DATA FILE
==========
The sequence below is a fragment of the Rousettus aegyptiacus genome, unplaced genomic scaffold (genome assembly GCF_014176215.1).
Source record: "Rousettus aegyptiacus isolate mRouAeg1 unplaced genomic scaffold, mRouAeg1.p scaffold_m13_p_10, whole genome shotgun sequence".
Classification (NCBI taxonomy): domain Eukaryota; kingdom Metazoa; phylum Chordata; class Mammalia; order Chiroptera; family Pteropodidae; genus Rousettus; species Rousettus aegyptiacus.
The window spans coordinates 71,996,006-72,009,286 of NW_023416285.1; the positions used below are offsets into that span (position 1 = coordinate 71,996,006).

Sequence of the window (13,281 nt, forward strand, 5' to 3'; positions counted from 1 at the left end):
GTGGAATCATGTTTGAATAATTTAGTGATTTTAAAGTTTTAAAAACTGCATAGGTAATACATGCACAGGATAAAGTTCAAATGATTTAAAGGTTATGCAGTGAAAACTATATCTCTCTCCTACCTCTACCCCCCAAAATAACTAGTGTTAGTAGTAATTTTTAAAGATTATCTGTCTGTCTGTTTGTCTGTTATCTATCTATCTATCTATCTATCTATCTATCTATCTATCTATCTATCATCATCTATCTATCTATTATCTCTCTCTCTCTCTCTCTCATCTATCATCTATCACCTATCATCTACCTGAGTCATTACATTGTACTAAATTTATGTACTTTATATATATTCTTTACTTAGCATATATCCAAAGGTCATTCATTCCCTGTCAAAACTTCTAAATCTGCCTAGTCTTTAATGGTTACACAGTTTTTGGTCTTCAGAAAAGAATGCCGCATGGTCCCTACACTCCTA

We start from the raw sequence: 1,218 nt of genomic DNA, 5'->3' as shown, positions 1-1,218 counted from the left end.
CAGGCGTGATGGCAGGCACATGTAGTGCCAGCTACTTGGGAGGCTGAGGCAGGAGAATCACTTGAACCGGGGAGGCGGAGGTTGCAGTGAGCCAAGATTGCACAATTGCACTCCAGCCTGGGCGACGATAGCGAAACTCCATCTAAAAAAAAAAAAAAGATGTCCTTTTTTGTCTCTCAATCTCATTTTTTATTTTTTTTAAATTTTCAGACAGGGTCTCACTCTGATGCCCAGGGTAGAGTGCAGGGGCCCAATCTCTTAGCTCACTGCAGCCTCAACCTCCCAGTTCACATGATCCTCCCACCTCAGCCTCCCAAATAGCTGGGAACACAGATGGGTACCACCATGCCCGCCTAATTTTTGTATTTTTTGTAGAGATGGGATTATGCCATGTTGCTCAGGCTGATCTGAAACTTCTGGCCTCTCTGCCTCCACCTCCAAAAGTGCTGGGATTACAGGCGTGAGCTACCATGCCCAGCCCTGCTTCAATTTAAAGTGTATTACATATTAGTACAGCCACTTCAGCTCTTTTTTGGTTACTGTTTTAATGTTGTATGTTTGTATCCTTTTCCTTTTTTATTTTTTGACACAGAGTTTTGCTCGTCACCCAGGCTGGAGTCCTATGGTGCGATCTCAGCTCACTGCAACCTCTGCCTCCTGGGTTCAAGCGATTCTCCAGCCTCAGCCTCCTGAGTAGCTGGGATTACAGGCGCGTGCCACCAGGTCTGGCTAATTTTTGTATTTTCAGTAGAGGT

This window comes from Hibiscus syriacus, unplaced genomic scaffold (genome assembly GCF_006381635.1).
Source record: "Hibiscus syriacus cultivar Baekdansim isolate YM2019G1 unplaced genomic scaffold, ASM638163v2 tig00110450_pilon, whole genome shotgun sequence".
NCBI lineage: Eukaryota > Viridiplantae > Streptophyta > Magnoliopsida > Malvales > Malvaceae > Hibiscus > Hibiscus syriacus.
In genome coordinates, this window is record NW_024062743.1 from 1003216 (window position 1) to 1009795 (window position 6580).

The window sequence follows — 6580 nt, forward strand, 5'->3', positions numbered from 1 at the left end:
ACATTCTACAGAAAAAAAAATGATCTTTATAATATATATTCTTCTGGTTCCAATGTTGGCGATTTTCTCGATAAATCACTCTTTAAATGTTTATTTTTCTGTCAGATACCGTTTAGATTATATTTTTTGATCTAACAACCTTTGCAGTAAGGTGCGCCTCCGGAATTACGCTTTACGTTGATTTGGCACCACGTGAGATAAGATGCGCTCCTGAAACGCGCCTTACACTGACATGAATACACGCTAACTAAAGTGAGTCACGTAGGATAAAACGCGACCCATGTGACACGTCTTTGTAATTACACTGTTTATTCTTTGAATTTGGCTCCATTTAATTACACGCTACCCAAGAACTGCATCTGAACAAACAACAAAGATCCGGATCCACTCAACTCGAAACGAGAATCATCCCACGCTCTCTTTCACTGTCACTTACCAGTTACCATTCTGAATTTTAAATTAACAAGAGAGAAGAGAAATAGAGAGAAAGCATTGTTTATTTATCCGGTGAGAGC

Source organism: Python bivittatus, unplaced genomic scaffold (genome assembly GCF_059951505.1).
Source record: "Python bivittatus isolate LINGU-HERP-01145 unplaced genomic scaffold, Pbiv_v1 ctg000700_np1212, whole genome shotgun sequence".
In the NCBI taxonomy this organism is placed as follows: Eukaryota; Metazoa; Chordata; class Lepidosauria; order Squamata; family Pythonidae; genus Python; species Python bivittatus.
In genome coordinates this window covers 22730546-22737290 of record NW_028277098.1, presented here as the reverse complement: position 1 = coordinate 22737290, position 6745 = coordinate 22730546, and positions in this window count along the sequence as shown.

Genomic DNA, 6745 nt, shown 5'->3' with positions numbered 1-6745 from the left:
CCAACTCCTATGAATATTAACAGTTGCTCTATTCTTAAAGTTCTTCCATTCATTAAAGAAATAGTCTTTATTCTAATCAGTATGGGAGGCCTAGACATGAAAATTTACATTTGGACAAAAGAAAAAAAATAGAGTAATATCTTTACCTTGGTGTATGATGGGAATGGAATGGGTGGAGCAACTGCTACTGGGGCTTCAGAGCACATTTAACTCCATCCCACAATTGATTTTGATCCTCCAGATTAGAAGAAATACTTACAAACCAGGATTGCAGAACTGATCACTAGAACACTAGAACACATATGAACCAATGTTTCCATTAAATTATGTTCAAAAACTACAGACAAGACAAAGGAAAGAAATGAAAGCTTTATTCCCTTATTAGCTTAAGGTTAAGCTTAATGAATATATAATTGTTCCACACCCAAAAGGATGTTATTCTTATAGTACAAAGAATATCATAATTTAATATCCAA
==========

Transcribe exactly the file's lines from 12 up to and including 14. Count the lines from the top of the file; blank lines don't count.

In genome coordinates, this window is record NW_024062743.1 from 1003216 (window position 1) to 1009795 (window position 6580).

The window sequence follows — 6580 nt, forward strand, 5'->3', positions numbered from 1 at the left end:
ACATTCTACAGAAAAAAAAATGATCTTTATAATATATATTCTTCTGGTTCCAATGTTGGCGATTTTCTCGATAAATCACTCTTTAAATGTTTATTTTTCTGTCAGATACCGTTTAGATTATATTTTTTGATCTAACAACCTTTGCAGTAAGGTGCGCCTCCGGAATTACGCTTTACGTTGATTTGGCACCACGTGAGATAAGATGCGCTCCTGAAACGCGCCTTACACTGACATGAATACACGCTAACTAAAGTGAGTCACGTAGGATAAAACGCGACCCATGTGACACGTCTTTGTAATTACACTGTTTATTCTTTGAATTTGGCTCCATTTAATTACACGCTACCCAAGAACTGCATCTGAACAAACAACAAAGATCCGGATCCACTCAACTCGAAACGAGAATCATCCCACGCTCTCTTTCACTGTCACTTACCAGTTACCATTCTGAATTTTAAATTAACAAGAGAGAAGAGAAATAGAGAGAAAGCATTGTTTATTTATCCGGTGAGAGC